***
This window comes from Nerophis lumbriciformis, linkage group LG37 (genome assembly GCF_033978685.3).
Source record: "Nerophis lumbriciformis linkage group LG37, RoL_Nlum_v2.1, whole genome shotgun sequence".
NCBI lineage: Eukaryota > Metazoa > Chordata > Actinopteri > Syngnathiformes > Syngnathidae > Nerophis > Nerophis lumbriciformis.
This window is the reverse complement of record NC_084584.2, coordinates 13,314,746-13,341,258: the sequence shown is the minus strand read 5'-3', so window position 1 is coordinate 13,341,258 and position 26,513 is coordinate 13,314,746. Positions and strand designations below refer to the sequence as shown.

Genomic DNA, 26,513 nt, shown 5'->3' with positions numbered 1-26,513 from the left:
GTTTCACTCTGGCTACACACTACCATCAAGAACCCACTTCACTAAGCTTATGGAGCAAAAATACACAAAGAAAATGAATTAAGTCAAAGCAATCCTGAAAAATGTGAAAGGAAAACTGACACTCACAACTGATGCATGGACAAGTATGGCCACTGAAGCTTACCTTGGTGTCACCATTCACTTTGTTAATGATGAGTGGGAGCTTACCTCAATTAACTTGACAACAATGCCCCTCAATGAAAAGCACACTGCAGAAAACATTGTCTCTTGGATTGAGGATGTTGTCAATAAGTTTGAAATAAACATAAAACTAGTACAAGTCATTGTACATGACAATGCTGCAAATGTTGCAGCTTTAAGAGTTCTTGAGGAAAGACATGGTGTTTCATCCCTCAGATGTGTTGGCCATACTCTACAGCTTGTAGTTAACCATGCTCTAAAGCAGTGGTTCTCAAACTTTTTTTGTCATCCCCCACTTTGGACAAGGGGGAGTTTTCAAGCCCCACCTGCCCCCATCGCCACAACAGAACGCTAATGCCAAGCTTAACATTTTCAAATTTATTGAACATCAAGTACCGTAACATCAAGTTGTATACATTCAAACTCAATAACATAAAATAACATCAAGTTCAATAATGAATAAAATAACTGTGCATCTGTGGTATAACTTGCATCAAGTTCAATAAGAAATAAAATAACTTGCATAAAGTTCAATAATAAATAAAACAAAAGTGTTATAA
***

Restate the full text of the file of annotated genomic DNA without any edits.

This window comes from Nerophis lumbriciformis, linkage group LG37 (genome assembly GCF_033978685.3).
Source record: "Nerophis lumbriciformis linkage group LG37, RoL_Nlum_v2.1, whole genome shotgun sequence".
NCBI lineage: Eukaryota > Metazoa > Chordata > Actinopteri > Syngnathiformes > Syngnathidae > Nerophis > Nerophis lumbriciformis.
This window is the reverse complement of record NC_084584.2, coordinates 13,314,746-13,341,258: the sequence shown is the minus strand read 5'-3', so window position 1 is coordinate 13,341,258 and position 26,513 is coordinate 13,314,746. Positions and strand designations below refer to the sequence as shown.

Genomic DNA, 26,513 nt, shown 5'->3' with positions numbered 1-26,513 from the left:
GTTTCACTCTGGCTACACACTACCATCAAGAACCCACTTCACTAAGCTTATGGAGCAAAAATACACAAAGAAAATGAATTAAGTCAAAGCAATCCTGAAAAATGTGAAAGGAAAACTGACACTCACAACTGATGCATGGACAAGTATGGCCACTGAAGCTTACCTTGGTGTCACCATTCACTTTGTTAATGATGAGTGGGAGCTTACCTCAATTAACTTGACAACAATGCCCCTCAATGAAAAGCACACTGCAGAAAACATTGTCTCTTGGATTGAGGATGTTGTCAATAAGTTTGAAATAAACATAAAACTAGTACAAGTCATTGTACATGACAATGCTGCAAATGTTGCAGCTTTAAGAGTTCTTGAGGAAAGACATGGTGTTTCATCCCTCAGATGTGTTGGCCATACTCTACAGCTTGTAGTTAACCATGCTCTAAAGCAGTGGTTCTCAAACTTTTTTTGTCATCCCCCACTTTGGACAAGGGGGAGTTTTCAAGCCCCACCTGCCCCCATCGCCACAACAGAACGCTAATGCCAAGCTTAACATTTTCAAATTTATTGAACATCAAGTACCGTAACATCAAGTTGTATACATTCAAACTCAATAACATAAAATAACATCAAGTTCAATAATGAATAAAATAACTGTGCATCTGTGGTATAACTTGCATCAAGTTCAATAAGAAATAAAATAACTTGCATAAAGTTCAATAATAAATAAAACAAAAGTGTTATAA